Sam Liccardo, a Democrat, is mayor of San Jose.

The July mass shooting in Gilroy, Calif., left two San Jose families mourning the loss of their children, 6-year-old Stephen Romero and 13-year-old Keyla Salazar. As San Jose’s mayor, I hugged grieving family members, visited injured residents in the hospital and attended vigils. My mind reeled for words that might ease their suffering and the community’s pain, but shallow platitudes couldn’t offer much solace.

Mayors who experience such suffering in their communities after senseless gun violence do not have the luxury of waiting for Congress to act, as lawmakers offer their “thoughts and prayers.” Cities demand problem-solving over posturing. So this month, I proposed an oft-considered but as-yet-never-implemented idea: require every gun owner in the 10th-largest city in the United States to buy liability insurance.

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Every U.S. state mandates that automobile drivers buy liability insurance; we should require no less of gun owners. Cars and guns have exacted a similarly grim human toll, each causing about 40,000 deaths in 2017. If San Jose’s gun owners can’t get liability insurance, they can comply with the mandate by paying a fee to compensate taxpayers for the “gun violence subsidy” borne by the public.

That is, for decades, taxpayers have subsidized gun ownership and the harms that accompany it. Direct costs of gun violence to California taxpayers — for ambulances, cops and emergency rooms — exceeded $1.4 billion last year, according to one study. While the Second Amendment protects a right to bear arms, it does not require taxpayers to subsidize the exercise of that right. Courts routinely uphold the imposition of reasonable, nonobstructive fees or taxes on constitutionally protected activities, such as forming a tax-exempt nonprofit, selling a newspaper and purchasing a gun.

Insurance can provide a useful mechanism for harm reduction. Risk-adjusted premiums provide financial incentives that reward good driving and installing air bags, and discourage parents from handing the keys to their risk-taking teenagers. Similarly, insurers could use premium discounts to prod law-abiding gun owners to take gun-safety courses, purchase gun safes and install child-safety locks — a welcome improvement for a nation in which more than 4.6 million children live in a household where a gun is kept loaded and unlocked. Insurers would also hike the premium on a 19-year-old looking to buy his first semiautomatic weapon, someone such as the Gilroy shooter.

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Of course, “the crooks” won’t pay a fee or buy insurance; only law-abiding gun owners would. An insurance requirement at the point of sale, if purchased locally, would make it harder for some guns to get into the wrong hands. Regardless of where the gun is purchased, all San Jose residents would face an insurance requirement for merely possessing a gun — just as they would a car. The insurance thereby provides an additional tool for law enforcement against crooks. A prospective burglar casing a home or a criminal standing watch on a street corner may avoid arrest due to lack of demonstrable criminality. Yet, if a constitutionally compliant pat-down search revealed possession of an uninsured gun, the suspect would face the consequences of an uninsured motorist, including a fine, misdemeanor conviction and seizure of the gun.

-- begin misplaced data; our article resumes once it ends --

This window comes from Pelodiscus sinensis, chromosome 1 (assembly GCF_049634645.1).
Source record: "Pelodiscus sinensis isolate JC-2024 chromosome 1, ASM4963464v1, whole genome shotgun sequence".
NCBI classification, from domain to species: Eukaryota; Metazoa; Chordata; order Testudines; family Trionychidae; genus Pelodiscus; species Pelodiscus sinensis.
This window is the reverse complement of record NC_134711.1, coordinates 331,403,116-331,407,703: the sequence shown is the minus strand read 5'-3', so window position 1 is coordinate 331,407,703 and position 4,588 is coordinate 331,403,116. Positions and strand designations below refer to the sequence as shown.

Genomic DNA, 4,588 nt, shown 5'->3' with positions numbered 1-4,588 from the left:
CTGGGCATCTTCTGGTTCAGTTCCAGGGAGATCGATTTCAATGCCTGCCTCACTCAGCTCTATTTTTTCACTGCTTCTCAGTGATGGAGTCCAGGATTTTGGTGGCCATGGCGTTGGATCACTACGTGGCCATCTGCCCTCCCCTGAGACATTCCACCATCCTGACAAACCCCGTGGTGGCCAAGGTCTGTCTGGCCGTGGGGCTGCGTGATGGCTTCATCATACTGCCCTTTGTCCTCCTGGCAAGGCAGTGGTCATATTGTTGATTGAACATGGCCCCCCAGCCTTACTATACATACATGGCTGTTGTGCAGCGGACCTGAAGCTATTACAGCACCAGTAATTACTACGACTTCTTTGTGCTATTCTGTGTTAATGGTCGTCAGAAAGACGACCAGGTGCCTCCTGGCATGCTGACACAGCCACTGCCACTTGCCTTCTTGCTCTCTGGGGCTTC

What would the insurance cover? At the very least, we’d want to insure against the harm that results from accidental shootings, which claim the lives of about 500 people per year and cause more than 17,000 injuries, many of them to children. Some homeowners’ and renters’ policies already contain coverage for such liabilities. We might also consider requiring insurance — and thereby incentivizing insurers to offer coverage — for harms caused by those who acquire any of the 200,000 to 300,000 guns stolen every year from owners who inadequately secure them.

If some gun owners can’t get insurance, then our proposal simply requires them to pay an annual fee to compensate taxpayers who have grudgingly borne the financial costs of gun violence. Over time, with a sufficiently robust fee, more insurers will enter the market.

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After two decades of congressional inaction and more than 600,000 firearm deaths, our sclerotic federal gun policy needs disruptive thinking. Local and state leaders increasingly will step into this void. Others may offer better ideas, and we should explore all of them; no one measure will end the scourge of firearm deaths in our nation.

In the meantime, I’ll push to implement a gun insurance requirement for San Jose residents. If we can’t decisively end gun violence, then at the very least, we’re going to stop paying for it.

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